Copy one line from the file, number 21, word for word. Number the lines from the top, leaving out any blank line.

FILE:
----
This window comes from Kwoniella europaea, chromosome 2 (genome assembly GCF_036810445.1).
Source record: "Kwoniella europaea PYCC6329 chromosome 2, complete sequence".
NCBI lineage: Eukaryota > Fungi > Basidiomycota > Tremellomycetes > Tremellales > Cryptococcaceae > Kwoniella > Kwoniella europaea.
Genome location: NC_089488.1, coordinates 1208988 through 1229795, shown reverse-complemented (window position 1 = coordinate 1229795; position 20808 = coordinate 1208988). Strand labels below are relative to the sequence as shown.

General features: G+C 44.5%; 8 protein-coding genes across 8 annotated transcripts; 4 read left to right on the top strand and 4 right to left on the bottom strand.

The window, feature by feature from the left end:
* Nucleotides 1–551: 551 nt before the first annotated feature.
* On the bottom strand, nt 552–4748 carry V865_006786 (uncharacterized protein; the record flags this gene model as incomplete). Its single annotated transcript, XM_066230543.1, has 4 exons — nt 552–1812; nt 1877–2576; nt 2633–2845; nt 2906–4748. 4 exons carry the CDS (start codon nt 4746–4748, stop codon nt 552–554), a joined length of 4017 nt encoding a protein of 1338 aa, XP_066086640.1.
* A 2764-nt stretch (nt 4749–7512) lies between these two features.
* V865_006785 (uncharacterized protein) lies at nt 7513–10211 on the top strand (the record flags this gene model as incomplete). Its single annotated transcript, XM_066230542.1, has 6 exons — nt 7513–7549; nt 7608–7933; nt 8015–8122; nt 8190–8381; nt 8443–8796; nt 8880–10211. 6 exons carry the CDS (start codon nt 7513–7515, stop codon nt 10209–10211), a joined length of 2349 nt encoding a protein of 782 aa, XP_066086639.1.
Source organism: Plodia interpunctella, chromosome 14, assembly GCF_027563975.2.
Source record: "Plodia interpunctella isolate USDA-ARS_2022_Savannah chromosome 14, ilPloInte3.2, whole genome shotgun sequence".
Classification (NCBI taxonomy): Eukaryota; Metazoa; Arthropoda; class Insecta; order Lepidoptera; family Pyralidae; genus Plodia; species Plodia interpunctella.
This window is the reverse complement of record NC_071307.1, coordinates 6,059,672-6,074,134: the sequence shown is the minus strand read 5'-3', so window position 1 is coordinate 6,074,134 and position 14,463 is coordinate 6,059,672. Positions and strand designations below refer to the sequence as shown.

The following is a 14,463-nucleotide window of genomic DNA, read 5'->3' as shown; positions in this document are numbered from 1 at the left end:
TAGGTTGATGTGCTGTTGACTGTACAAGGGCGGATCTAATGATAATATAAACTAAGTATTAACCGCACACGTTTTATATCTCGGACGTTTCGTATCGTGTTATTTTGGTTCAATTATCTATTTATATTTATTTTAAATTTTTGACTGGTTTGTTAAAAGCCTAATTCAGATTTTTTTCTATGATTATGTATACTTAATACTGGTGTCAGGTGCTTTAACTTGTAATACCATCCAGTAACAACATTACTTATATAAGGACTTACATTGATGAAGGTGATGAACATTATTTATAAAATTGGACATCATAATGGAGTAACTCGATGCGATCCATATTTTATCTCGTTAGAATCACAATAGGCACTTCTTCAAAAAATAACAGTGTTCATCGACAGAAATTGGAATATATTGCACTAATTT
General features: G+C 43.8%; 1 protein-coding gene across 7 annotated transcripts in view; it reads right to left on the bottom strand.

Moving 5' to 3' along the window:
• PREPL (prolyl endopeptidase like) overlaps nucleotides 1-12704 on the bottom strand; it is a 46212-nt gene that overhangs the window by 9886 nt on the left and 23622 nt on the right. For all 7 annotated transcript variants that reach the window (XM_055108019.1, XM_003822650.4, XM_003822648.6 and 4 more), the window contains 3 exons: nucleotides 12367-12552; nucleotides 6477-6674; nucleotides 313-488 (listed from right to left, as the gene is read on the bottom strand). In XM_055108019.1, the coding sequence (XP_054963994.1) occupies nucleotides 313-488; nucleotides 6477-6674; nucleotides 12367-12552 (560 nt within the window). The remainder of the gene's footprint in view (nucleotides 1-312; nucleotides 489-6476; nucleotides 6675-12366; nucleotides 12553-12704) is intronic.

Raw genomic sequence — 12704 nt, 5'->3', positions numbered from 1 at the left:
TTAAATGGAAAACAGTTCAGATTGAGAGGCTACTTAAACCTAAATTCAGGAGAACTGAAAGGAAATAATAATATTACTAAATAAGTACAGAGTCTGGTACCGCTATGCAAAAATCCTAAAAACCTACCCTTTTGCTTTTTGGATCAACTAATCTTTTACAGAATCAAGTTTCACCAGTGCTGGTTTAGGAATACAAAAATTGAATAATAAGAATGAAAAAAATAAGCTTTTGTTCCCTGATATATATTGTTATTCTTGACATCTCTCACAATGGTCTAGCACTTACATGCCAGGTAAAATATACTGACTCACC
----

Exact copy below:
TTAAATGGAAAACAGTTCAGATTGAGAGGCTACTTAAACCTAAATTCAGGAGAACTGAAAGGAAATAATAATATTACTAAATAAGTACAGAGTCTGGTACCGCTATGCAAAAATCCTAAAAACCTACCCTTTTGCTTTTTGGATCAACTAATCTTTTACAGAATCAAGTTTCACCAGTGCTGGTTTAGGAATACAAAAATTGAATAATAAGAATGAAAAAAATAAGCTTTTGTTCCCTGATATATATTGTTATTCTTGACATCTCTCACAATGGTCTAGCACTTACATGCCAGGTAAAATATACTGACTCACC